Therapy animals can be incredibly effective in helping individuals who suffer from the following:

  • Anxiety
  • Depression
  • OCD
  • Bipolar disorder
  • Cancer
  • Other mental and physical conditions

Therapy animals can also provide relief for individuals who suffer from trauma disorder. These dogs give them a sense of security and ease loneliness. What are some of the other types of therapy for trauma disorders?

Therapy for Trauma Disorders

Therapy for Trauma Disorders

Multiple forms of therapy exist for treating trauma disorders. Two of the primary goals are for individuals to understand their condition and regain their self-esteem. The following methods are the most effective courses of action for trauma:

1.     Cognitive Processing Therapy (CPT)

This 12-week treatment includes clients talking about the traumatic event at the center of their issue. They’ll write in detail about what happened in an effort to examine what happened and find new ways to live with this event.

2.     Prolonged Exposure Therapy

Whenever something has been avoided because of trauma, PE helps clients confront these issues. Normally they’re exposed for 90 minutes each for up to 15 sessions until they’re more comfortable with the object of their fears.

3.     Eye Movement Desensitization and Reprocessing

Individuals concentrate on their trauma while they watch or listen to something the therapist is doing. This includes moving a hand or clicking a button. The goal is to be able to remember something positive while thinking about trauma.

4.     Stress Inoculation Training

This is a form of CBT. Massages and breathing techniques are used to relax the individual to develop skills to release added stress in their lives.

5.     Medication

Medications are used to bridge gaps between neurotransmitters and other parts of the mind and body. Certain medications help treat chemical imbalances in the brain. Additionally, they also stop flashbacks and nightmares related to trauma.

Group and individual therapy can be helpful. The most significant difference is the setting in which these two types of therapies occur.

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Group vs. Individual Therapy Settings

Individual therapy settings take place with the client and therapist only. These meetings normally occur in the therapist’s office or at inpatient rehab facilities.

Clients normally meet daily during inpatient settings. During normal office hours, therapists meet weekly or bi-weekly with clients.

Group therapy settings take place during inpatient and outpatient treatment. Multiple clients meet with the assistance of a group leader or counselor. These individuals will share stories and experiences for therapeutic relief and camaraderie.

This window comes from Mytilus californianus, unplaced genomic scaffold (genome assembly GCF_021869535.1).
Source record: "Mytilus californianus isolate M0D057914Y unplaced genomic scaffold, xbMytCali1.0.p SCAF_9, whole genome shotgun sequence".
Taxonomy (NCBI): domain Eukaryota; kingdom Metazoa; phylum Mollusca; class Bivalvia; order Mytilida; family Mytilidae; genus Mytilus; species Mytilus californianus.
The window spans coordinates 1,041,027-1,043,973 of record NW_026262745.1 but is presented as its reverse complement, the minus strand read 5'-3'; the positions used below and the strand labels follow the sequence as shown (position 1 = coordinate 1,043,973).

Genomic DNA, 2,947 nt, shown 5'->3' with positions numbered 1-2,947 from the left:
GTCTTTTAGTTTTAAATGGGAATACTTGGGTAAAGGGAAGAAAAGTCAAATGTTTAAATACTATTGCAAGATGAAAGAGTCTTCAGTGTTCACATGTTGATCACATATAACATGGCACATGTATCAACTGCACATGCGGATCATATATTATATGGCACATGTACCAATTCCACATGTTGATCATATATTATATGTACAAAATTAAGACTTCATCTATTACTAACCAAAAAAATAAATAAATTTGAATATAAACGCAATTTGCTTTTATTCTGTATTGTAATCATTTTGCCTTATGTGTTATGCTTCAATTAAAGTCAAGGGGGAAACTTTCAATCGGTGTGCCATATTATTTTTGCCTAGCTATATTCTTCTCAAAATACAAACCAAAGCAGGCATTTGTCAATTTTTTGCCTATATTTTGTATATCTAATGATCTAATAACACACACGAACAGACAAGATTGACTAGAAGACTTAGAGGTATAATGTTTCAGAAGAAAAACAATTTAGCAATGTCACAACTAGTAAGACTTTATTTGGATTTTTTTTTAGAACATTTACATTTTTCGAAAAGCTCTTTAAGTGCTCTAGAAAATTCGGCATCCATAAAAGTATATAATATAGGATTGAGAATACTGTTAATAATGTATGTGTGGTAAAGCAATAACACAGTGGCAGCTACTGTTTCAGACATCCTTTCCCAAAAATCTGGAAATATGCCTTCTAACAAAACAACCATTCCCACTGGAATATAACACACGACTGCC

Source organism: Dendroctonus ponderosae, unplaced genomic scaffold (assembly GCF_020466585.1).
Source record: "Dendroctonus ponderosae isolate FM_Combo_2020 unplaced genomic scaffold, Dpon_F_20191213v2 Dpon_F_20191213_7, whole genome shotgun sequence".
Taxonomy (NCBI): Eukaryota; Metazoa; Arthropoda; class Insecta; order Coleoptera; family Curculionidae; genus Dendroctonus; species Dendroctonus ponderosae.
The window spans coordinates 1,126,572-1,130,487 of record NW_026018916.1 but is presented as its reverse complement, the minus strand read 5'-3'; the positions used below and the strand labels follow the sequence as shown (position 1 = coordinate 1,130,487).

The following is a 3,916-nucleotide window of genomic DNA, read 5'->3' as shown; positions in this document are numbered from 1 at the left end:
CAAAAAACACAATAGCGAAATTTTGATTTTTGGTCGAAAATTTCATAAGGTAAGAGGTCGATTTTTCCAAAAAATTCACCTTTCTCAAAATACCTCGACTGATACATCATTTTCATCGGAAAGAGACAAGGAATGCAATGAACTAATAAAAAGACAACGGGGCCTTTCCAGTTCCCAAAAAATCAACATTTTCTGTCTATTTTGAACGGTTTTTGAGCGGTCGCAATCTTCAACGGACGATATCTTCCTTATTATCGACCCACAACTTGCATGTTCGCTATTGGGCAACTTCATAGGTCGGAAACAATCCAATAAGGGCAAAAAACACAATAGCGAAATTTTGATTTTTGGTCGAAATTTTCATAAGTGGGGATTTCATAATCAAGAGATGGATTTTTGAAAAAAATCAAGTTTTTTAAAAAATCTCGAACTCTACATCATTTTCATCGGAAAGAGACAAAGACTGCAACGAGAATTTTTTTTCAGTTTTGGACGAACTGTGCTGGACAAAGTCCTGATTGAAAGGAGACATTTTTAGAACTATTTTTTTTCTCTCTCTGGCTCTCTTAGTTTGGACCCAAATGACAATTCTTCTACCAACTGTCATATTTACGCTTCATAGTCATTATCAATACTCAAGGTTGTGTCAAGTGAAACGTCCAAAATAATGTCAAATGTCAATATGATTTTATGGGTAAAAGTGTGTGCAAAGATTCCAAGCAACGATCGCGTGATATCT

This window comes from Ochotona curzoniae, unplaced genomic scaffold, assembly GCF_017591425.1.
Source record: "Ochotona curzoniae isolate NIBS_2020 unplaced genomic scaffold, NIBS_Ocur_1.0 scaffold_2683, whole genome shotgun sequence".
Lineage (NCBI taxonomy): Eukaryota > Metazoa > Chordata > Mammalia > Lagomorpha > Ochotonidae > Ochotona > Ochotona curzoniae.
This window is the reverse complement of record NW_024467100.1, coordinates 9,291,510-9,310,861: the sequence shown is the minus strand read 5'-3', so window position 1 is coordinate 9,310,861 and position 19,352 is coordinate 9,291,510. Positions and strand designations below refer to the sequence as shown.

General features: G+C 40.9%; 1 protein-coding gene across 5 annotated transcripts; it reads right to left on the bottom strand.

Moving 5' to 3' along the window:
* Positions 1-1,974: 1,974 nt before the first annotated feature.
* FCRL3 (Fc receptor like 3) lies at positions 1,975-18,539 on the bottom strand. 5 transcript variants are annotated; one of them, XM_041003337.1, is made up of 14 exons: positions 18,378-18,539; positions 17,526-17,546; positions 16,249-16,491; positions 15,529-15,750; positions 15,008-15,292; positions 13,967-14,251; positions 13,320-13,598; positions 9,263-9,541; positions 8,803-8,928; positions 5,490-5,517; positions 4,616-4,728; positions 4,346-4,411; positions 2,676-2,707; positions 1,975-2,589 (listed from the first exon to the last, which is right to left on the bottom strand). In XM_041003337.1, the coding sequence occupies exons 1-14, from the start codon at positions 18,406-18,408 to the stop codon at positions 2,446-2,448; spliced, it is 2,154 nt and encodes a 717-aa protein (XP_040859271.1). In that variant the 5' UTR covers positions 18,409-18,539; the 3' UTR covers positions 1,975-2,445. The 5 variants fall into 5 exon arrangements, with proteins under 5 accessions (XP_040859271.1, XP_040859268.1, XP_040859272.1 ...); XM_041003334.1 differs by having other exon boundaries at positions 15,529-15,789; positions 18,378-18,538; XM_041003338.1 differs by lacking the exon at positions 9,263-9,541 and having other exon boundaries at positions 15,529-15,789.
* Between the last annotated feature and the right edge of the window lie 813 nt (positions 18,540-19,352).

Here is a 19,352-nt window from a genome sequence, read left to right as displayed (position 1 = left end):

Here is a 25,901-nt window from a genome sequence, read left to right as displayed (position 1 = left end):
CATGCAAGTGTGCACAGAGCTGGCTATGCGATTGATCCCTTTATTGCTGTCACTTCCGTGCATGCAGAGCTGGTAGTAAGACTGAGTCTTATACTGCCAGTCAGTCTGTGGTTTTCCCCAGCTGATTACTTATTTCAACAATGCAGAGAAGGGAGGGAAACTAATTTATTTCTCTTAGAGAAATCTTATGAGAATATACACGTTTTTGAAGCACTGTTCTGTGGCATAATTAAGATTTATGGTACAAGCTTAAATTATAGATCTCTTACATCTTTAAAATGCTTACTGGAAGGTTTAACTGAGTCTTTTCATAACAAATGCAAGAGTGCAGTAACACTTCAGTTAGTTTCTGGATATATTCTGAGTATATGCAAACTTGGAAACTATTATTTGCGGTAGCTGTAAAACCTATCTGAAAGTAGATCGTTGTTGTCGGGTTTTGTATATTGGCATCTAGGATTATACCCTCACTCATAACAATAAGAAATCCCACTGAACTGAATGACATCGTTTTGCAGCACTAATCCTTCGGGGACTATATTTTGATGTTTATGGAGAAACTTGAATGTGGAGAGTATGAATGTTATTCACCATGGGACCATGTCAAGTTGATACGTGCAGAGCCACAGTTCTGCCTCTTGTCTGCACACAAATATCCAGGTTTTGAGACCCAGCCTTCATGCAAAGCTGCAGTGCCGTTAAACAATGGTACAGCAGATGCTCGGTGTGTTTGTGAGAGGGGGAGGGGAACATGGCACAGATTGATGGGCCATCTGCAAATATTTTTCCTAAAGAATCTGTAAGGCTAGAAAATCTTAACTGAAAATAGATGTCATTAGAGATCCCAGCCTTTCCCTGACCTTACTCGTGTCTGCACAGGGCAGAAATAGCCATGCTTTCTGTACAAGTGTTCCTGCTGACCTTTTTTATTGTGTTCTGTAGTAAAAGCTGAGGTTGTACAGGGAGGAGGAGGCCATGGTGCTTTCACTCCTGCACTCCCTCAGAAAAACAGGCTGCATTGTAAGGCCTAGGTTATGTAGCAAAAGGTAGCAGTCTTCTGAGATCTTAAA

Additionally, these meetings also take place during 12-step recovery groups outside of treatment programs.

Recently, one of the most effective forms of treatment has been dual diagnosis.

Dual Diagnosis and Effective Treatment

Dual diagnosis has most recently been one of the most popular forms of treatment for mental health disorders in combination with substance abuse disorders. This form of treatment actually remedies underlying mental health conditions that further complicate or lead to substance abuse.

This has been one of the most effective forms of dual treatments, leading to longer windows of recovery with no relapses.

It’s important to find a facility that includes dual diagnosis or other therapy that meets your needs. This way, you understand what to expect, allowing you to help construct your treatment plan.

Choosing a Therapy That Meets Your Needs

It’s important to choose a therapy that meets your needs. You must have all past and present mental health issues and challenges compiled and ready to share with your therapist. This is the most effective way to ensure you receive a proper assessment.

After your assessment, a specific form of therapy is recommended to meet your needs.

What to Expect from Therapy?

During therapy, you can expect regular meetings with counselors and participation in one of the strategies mentioned above. You’ll receive a treatment plan with goals and a timeline.

You can expect multiple one-on-one meetings and possible group meetings if our therapist prescribes it. Additional therapeutic activities may also be available.

Get the Best Results from Therapy with Icarus Behavioral Health

Getting the best results from therapy is only possible with a healthy client/treatment team relationship. At Icarus Behavioral Health, we strive to forge these relationships to help you toward long-term recovery.

To find out how we can start your recovery journey, contact one of our admissions specialists today.